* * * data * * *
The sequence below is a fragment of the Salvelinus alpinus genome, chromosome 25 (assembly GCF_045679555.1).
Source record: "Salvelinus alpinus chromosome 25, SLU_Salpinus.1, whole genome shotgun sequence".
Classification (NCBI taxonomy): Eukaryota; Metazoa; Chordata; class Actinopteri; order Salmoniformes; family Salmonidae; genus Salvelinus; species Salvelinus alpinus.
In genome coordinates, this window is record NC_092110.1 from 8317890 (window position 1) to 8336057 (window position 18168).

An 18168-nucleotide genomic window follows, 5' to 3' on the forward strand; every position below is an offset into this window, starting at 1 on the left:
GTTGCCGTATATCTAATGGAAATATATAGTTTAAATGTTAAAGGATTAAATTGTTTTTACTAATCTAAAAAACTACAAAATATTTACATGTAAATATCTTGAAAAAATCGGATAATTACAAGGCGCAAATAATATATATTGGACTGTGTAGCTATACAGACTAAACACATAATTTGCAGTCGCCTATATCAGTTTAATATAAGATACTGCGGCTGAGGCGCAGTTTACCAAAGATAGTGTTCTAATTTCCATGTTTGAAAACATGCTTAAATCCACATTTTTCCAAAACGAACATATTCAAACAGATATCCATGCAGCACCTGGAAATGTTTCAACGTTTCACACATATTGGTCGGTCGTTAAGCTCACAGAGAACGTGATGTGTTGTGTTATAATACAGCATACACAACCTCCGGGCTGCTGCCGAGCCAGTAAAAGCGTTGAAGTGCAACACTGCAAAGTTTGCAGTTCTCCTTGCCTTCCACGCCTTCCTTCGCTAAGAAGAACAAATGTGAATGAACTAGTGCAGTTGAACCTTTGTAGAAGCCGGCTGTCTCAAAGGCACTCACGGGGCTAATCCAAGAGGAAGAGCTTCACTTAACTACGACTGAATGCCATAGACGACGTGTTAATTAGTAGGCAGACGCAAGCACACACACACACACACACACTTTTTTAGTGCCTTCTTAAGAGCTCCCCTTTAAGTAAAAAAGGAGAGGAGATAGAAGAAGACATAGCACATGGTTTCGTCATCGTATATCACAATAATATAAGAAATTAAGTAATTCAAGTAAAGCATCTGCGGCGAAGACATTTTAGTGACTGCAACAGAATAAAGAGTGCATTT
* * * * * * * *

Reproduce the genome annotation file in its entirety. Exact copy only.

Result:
The sequence below is a fragment of the Salvelinus alpinus genome, chromosome 25 (assembly GCF_045679555.1).
Source record: "Salvelinus alpinus chromosome 25, SLU_Salpinus.1, whole genome shotgun sequence".
Classification (NCBI taxonomy): Eukaryota; Metazoa; Chordata; class Actinopteri; order Salmoniformes; family Salmonidae; genus Salvelinus; species Salvelinus alpinus.
In genome coordinates, this window is record NC_092110.1 from 8317890 (window position 1) to 8336057 (window position 18168).

An 18168-nucleotide genomic window follows, 5' to 3' on the forward strand; every position below is an offset into this window, starting at 1 on the left:
GTTGCCGTATATCTAATGGAAATATATAGTTTAAATGTTAAAGGATTAAATTGTTTTTACTAATCTAAAAAACTACAAAATATTTACATGTAAATATCTTGAAAAAATCGGATAATTACAAGGCGCAAATAATATATATTGGACTGTGTAGCTATACAGACTAAACACATAATTTGCAGTCGCCTATATCAGTTTAATATAAGATACTGCGGCTGAGGCGCAGTTTACCAAAGATAGTGTTCTAATTTCCATGTTTGAAAACATGCTTAAATCCACATTTTTCCAAAACGAACATATTCAAACAGATATCCATGCAGCACCTGGAAATGTTTCAACGTTTCACACATATTGGTCGGTCGTTAAGCTCACAGAGAACGTGATGTGTTGTGTTATAATACAGCATACACAACCTCCGGGCTGCTGCCGAGCCAGTAAAAGCGTTGAAGTGCAACACTGCAAAGTTTGCAGTTCTCCTTGCCTTCCACGCCTTCCTTCGCTAAGAAGAACAAATGTGAATGAACTAGTGCAGTTGAACCTTTGTAGAAGCCGGCTGTCTCAAAGGCACTCACGGGGCTAATCCAAGAGGAAGAGCTTCACTTAACTACGACTGAATGCCATAGACGACGTGTTAATTAGTAGGCAGACGCAAGCACACACACACACACACACACTTTTTTAGTGCCTTCTTAAGAGCTCCCCTTTAAGTAAAAAAGGAGAGGAGATAGAAGAAGACATAGCACATGGTTTCGTCATCGTATATCACAATAATATAAGAAATTAAGTAATTCAAGTAAAGCATCTGCGGCGAAGACATTTTAGTGACTGCAACAGAATAAAGAGTGCATTT